Man of many hats: Brother at St. Mary's College is also fire chief for Huntington Lake Volunteer Fire Department

When he's not in his robe- he's the fire chief.

ByLauren Martinez KGO logo
Thursday, September 10, 2020
Brother at St. Mary's College is also volunteer fire chief
Christian Brother by day, fire chief by night: When he's not in a robe, he's out on the front lines battling wildfires.

MORAGA, Calif. (KGO) -- At St. Mary's College in Moraga, Brother Christopher Donnelly is leading fire operations for the Huntington Lake Volunteer Fire Department because when he's not in his robe- he's the fire chief.

"It's strange right? A Christian Brother is also a fire chief," Donnelly said.

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Donnelly first came as a student brother in 1968.

"Well right now I'm unemployed, I normally work on major projects here, construction projects, new buildings, retro fits and things like that. But with COVID-19 we've really stopped all those projects," Donnelly said.

For 22 years Donnelly has worked as a volunteer firefighter for the Huntington Lake Volunteer Fire Department.

"The brothers ran a camp in the high sierra on Huntington Lake since 1954, and I've been up here at least 30 years and about 22 years ago, I joined the fire department there," Donnelly said.

"When I got there we had $300 and now we're valued at 3 million," he said.

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The department is now considered one of the best trained in the state for volunteers. Each of the 13 crew members are EMT's.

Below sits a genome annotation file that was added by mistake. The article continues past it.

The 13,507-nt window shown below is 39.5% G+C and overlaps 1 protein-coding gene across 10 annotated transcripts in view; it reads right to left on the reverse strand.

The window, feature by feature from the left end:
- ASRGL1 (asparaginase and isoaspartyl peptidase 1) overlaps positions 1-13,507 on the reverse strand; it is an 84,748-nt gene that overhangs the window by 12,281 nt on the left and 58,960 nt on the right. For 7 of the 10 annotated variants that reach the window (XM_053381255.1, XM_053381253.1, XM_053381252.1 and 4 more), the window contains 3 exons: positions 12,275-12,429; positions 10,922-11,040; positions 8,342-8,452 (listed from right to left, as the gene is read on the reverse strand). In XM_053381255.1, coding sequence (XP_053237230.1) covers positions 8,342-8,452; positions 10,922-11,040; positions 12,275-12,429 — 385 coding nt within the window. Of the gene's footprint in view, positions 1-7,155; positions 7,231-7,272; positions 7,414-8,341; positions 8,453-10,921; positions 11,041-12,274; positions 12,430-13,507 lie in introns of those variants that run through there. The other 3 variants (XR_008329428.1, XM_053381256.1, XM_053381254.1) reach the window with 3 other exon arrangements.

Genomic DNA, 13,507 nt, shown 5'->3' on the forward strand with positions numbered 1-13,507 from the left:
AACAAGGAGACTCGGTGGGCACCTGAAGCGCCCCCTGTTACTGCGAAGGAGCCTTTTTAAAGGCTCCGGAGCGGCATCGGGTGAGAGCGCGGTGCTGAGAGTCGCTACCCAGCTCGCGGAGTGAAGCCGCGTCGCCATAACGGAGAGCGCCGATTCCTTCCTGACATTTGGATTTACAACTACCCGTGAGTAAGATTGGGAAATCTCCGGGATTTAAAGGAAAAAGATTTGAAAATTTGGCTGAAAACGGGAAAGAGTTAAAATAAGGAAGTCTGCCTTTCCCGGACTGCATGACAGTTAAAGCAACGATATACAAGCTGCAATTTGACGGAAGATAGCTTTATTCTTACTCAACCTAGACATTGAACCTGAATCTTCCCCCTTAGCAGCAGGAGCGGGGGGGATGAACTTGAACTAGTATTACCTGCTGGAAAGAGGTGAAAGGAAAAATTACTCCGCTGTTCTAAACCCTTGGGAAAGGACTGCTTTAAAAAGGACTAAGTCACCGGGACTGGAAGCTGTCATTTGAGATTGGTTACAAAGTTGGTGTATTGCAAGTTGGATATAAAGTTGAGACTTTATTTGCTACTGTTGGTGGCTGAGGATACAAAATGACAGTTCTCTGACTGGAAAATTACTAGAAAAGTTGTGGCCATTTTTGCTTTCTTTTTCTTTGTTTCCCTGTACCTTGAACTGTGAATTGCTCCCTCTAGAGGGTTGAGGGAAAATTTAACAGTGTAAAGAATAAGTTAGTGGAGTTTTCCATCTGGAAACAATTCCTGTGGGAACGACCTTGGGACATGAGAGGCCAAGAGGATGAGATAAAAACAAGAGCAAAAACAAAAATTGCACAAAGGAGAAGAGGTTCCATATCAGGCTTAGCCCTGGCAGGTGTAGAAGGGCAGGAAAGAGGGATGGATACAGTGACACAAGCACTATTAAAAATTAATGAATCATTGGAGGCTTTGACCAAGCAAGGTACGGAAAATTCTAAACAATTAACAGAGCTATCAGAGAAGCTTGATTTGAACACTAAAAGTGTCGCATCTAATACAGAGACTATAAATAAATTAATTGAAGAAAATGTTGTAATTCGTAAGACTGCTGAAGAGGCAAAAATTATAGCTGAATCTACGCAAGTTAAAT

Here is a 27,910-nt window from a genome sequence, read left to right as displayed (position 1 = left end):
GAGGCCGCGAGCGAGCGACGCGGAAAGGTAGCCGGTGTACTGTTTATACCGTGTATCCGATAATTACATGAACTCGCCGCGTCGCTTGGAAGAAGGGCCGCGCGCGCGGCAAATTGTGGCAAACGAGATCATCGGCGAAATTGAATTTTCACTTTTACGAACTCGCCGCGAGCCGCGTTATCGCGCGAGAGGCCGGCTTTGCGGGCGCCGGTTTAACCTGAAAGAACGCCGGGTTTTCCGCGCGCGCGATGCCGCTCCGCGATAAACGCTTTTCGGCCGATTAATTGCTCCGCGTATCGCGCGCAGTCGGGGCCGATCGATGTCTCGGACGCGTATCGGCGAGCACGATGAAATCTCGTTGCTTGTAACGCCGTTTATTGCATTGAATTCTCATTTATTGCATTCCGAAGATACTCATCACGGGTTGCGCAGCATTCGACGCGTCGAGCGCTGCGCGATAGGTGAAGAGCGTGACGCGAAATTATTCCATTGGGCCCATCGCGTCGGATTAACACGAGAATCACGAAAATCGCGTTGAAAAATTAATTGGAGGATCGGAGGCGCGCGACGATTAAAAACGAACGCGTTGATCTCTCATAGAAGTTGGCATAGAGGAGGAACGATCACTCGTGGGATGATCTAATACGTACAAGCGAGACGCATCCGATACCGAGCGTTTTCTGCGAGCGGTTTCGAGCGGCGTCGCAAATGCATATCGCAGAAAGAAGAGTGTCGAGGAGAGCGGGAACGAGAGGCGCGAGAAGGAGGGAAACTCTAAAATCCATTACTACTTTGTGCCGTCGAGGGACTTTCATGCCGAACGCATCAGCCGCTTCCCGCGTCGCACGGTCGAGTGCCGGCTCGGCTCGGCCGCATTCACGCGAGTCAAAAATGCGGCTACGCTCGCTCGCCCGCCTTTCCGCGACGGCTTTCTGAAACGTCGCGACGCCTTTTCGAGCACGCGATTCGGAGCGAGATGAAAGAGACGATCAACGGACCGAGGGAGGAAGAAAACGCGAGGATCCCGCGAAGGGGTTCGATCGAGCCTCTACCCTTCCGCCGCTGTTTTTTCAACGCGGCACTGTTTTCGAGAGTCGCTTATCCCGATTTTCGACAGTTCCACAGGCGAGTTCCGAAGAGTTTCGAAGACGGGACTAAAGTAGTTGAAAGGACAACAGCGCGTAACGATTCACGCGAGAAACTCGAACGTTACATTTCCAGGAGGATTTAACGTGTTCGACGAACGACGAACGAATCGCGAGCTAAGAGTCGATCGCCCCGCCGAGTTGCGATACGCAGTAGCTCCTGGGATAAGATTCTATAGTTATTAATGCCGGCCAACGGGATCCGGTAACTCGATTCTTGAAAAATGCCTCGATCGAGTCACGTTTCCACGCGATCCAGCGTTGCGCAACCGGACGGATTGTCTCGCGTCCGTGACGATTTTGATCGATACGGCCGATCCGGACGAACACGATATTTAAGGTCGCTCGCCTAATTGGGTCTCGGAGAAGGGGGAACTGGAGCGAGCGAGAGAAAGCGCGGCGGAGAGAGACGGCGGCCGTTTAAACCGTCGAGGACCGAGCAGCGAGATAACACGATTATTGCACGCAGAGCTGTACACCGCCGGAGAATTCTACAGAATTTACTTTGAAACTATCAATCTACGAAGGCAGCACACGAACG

They're currently a huge asset fighting the Creek Fire that started near the communities of Shaver Lake, Big Creek and Huntington Lake.

"It's getting to the point where it's unsafe for people to stay there. Having been up so long there mistakes can happen when you're tired. We're struggling to try and find replacement crews to come in so it's a very likely possibility we won't have people to fight that fire so kind of scary moments,"

Donnelly said.

On Saturday morning they helped the sheriff's department go door-to-door to tell people surrounding Huntington Lake to evacuate.

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Donnelly said there's roughly 750 cabins up there. Thanks to careful planning and knowing the terrain, his department was able to coordinate with others on where to go.

"Our planning, and our execution was important," Donnelly said.

Donnelly wears many hats, but his role as a brother from the Catholic Church and a fire chief are one in the same.

"If you believe in God then that's kind of my gig, if you don't then that same thing works as being a human being and caring for others," Donnelly said.

He will be heading back to Huntington Lake this afternoon.

"I'm very worried and I'm tired but I have a soft bed to sleep in," Donnelly said.